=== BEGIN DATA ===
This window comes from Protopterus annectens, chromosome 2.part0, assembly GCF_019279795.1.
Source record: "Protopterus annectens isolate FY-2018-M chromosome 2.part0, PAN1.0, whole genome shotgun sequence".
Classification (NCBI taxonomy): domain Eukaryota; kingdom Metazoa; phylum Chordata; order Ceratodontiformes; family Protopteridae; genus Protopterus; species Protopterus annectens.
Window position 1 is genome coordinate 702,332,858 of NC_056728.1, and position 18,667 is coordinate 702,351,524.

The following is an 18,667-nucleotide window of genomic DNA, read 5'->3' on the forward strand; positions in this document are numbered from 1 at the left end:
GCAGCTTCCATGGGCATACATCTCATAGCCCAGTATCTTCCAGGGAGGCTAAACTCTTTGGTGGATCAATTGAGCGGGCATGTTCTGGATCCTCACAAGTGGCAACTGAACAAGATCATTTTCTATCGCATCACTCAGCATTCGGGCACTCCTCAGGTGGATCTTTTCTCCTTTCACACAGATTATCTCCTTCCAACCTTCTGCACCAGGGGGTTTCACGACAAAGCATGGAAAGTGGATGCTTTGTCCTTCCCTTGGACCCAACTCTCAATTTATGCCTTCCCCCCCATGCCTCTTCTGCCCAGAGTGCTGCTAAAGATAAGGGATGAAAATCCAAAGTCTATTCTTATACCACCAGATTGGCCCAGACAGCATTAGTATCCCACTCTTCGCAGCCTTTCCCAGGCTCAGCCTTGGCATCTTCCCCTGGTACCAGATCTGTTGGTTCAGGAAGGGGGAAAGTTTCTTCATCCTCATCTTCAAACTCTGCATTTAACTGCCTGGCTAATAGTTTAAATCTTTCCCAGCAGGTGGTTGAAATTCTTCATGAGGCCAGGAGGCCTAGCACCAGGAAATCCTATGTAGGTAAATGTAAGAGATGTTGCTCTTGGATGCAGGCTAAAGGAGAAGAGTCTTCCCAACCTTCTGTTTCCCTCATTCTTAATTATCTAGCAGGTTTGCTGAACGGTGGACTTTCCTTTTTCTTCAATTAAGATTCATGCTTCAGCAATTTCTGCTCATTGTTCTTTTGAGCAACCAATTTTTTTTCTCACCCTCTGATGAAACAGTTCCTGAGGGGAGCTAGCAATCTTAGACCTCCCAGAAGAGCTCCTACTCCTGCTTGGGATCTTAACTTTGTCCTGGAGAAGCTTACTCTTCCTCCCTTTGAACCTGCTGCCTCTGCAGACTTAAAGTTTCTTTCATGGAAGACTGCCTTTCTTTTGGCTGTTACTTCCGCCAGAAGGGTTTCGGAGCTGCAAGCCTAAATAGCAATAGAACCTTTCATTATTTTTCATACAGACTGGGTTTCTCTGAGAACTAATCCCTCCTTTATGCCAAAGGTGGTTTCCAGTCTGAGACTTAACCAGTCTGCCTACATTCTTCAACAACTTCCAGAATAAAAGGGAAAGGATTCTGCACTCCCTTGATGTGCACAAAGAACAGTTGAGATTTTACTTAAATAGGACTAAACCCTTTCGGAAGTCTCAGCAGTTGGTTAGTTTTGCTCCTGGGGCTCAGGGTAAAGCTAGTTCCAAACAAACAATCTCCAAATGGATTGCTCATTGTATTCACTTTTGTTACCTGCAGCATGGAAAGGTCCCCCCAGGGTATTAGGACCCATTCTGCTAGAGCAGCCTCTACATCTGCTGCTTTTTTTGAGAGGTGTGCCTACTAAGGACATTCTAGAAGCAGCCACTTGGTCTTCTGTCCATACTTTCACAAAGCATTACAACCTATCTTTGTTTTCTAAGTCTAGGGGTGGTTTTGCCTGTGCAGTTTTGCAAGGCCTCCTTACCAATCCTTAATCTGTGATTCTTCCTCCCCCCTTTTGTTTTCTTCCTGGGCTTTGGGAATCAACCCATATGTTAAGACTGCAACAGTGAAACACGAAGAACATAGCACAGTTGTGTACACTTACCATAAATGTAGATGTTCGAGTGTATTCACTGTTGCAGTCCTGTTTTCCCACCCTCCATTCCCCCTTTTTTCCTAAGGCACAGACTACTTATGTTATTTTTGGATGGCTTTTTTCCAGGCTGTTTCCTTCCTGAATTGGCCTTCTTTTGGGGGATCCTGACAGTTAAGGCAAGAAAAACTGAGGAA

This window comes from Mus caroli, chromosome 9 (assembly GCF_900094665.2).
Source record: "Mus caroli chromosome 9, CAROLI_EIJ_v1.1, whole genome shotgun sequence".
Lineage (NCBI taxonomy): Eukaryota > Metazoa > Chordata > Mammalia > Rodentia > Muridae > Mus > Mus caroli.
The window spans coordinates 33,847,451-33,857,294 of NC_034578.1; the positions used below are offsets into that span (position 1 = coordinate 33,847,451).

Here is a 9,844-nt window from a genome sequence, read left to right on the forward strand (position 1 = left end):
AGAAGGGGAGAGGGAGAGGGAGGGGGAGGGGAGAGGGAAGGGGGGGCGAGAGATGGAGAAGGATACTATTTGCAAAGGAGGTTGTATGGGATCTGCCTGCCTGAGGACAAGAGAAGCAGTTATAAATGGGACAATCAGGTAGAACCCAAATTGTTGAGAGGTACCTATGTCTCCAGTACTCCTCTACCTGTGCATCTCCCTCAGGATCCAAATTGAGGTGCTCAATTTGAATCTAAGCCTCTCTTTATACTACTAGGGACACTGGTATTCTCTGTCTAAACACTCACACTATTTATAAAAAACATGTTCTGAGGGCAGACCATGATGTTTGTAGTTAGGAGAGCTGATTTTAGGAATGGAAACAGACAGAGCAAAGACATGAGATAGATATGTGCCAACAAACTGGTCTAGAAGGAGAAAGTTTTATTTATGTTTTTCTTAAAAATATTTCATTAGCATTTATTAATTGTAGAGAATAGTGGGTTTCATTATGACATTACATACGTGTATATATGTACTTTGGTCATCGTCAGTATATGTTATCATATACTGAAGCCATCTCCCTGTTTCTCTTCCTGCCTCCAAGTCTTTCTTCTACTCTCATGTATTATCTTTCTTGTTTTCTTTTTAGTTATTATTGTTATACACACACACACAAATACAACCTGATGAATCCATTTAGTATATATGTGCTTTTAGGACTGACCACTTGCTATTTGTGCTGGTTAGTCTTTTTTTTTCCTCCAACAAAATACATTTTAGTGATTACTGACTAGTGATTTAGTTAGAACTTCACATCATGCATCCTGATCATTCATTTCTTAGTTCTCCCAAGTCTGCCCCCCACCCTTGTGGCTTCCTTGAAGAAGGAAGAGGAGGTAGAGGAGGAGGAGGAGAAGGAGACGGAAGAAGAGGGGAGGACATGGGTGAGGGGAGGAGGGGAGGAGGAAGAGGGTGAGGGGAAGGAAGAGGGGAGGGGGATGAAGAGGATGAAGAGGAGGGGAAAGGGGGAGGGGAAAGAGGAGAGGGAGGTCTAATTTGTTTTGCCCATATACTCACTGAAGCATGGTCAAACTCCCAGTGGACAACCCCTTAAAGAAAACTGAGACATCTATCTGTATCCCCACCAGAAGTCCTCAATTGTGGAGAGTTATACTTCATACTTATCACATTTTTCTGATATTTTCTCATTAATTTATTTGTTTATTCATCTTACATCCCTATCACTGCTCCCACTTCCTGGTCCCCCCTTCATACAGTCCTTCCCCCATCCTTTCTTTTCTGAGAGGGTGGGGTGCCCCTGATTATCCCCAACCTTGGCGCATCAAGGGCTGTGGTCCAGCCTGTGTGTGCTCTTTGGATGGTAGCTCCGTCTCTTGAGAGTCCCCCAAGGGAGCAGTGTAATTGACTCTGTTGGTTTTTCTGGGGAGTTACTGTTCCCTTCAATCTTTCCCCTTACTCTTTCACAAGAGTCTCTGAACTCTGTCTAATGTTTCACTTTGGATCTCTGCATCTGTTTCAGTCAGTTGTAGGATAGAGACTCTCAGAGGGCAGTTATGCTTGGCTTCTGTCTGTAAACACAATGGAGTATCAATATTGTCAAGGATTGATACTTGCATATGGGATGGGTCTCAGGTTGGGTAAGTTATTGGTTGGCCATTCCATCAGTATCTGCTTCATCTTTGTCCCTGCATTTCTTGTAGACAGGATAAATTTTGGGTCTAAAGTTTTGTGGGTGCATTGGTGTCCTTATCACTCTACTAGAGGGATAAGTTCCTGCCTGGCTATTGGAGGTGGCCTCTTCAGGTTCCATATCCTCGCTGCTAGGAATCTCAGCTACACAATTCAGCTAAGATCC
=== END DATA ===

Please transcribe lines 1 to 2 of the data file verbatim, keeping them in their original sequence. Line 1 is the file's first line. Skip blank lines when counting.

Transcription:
This window comes from Protopterus annectens, chromosome 2.part0, assembly GCF_019279795.1.
Source record: "Protopterus annectens isolate FY-2018-M chromosome 2.part0, PAN1.0, whole genome shotgun sequence".